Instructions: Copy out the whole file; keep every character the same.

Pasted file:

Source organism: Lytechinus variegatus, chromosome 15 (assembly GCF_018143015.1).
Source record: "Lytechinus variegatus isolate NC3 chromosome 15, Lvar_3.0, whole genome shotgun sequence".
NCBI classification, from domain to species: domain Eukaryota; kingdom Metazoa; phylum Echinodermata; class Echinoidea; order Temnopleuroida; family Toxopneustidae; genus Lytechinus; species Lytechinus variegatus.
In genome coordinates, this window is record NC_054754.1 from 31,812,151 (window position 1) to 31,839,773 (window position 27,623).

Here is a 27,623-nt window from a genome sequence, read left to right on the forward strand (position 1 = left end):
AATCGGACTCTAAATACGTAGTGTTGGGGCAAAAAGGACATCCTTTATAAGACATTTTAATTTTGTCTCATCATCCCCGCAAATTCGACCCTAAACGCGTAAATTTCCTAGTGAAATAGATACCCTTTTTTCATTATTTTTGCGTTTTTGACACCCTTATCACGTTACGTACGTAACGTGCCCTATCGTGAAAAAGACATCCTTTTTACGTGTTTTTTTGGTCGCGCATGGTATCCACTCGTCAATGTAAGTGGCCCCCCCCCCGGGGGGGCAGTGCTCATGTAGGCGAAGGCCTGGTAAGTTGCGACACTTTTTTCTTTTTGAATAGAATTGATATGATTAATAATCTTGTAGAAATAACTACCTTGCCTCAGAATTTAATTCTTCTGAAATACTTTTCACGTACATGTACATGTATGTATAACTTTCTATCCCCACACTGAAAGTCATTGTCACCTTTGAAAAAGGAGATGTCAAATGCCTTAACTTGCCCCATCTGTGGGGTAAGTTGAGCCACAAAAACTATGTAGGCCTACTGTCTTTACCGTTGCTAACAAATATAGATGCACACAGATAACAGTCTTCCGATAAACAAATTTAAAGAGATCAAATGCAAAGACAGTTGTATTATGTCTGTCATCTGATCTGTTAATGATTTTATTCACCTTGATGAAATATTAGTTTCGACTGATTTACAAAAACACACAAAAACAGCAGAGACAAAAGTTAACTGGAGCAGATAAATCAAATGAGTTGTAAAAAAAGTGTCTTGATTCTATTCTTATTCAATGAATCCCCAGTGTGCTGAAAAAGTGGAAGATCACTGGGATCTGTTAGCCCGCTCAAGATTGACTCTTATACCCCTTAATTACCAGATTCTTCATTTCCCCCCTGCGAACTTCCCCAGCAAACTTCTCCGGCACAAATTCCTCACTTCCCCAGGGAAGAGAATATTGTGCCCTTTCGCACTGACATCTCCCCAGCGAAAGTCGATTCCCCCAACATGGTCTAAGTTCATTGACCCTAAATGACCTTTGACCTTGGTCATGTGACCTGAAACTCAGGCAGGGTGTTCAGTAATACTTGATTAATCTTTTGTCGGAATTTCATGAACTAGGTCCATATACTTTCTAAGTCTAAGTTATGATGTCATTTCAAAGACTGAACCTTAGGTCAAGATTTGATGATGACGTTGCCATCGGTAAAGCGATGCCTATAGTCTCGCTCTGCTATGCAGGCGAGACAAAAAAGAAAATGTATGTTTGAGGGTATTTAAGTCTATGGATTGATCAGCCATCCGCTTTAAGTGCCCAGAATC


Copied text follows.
Source organism: Lytechinus variegatus, chromosome 15 (assembly GCF_018143015.1).
Source record: "Lytechinus variegatus isolate NC3 chromosome 15, Lvar_3.0, whole genome shotgun sequence".
NCBI classification, from domain to species: domain Eukaryota; kingdom Metazoa; phylum Echinodermata; class Echinoidea; order Temnopleuroida; family Toxopneustidae; genus Lytechinus; species Lytechinus variegatus.
In genome coordinates, this window is record NC_054754.1 from 31,812,151 (window position 1) to 31,839,773 (window position 27,623).

Here is a 27,623-nt window from a genome sequence, read left to right on the forward strand (position 1 = left end):
AATCGGACTCTAAATACGTAGTGTTGGGGCAAAAAGGACATCCTTTATAAGACATTTTAATTTTGTCTCATCATCCCCGCAAATTCGACCCTAAACGCGTAAATTTCCTAGTGAAATAGATACCCTTTTTTCATTATTTTTGCGTTTTTGACACCCTTATCACGTTACGTACGTAACGTGCCCTATCGTGAAAAAGACATCCTTTTTACGTGTTTTTTTGGTCGCGCATGGTATCCACTCGTCAATGTAAGTGGCCCCCCCCCCGGGGGGGCAGTGCTCATGTAGGCGAAGGCCTGGTAAGTTGCGACACTTTTTTCTTTTTGAATAGAATTGATATGATTAATAATCTTGTAGAAATAACTACCTTGCCTCAGAATTTAATTCTTCTGAAATACTTTTCACGTACATGTACATGTATGTATAACTTTCTATCCCCACACTGAAAGTCATTGTCACCTTTGAAAAAGGAGATGTCAAATGCCTTAACTTGCCCCATCTGTGGGGTAAGTTGAGCCACAAAAACTATGTAGGCCTACTGTCTTTACCGTTGCTAACAAATATAGATGCACACAGATAACAGTCTTCCGATAAACAAATTTAAAGAGATCAAATGCAAAGACAGTTGTATTATGTCTGTCATCTGATCTGTTAATGATTTTATTCACCTTGATGAAATATTAGTTTCGACTGATTTACAAAAACACACAAAAACAGCAGAGACAAAAGTTAACTGGAGCAGATAAATCAAATGAGTTGTAAAAAAAGTGTCTTGATTCTATTCTTATTCAATGAATCCCCAGTGTGCTGAAAAAGTGGAAGATCACTGGGATCTGTTAGCCCGCTCAAGATTGACTCTTATACCCCTTAATTACCAGATTCTTCATTTCCCCCCTGCGAACTTCCCCAGCAAACTTCTCCGGCACAAATTCCTCACTTCCCCAGGGAAGAGAATATTGTGCCCTTTCGCACTGACATCTCCCCAGCGAAAGTCGATTCCCCCAACATGGTCTAAGTTCATTGACCCTAAATGACCTTTGACCTTGGTCATGTGACCTGAAACTCAGGCAGGGTGTTCAGTAATACTTGATTAATCTTTTGTCGGAATTTCATGAACTAGGTCCATATACTTTCTAAGTCTAAGTTATGATGTCATTTCAAAGACTGAACCTTAGGTCAAGATTTGATGATGACGTTGCCATCGGTAAAGCGATGCCTATAGTCTCGCTCTGCTATGCAGGCGAGACAAAAAAGAAAATGTATGTTTGAGGGTATTTAAGTCTATGGATTGATCAGCCATCCGCTTTAAGTGCCCAGAATC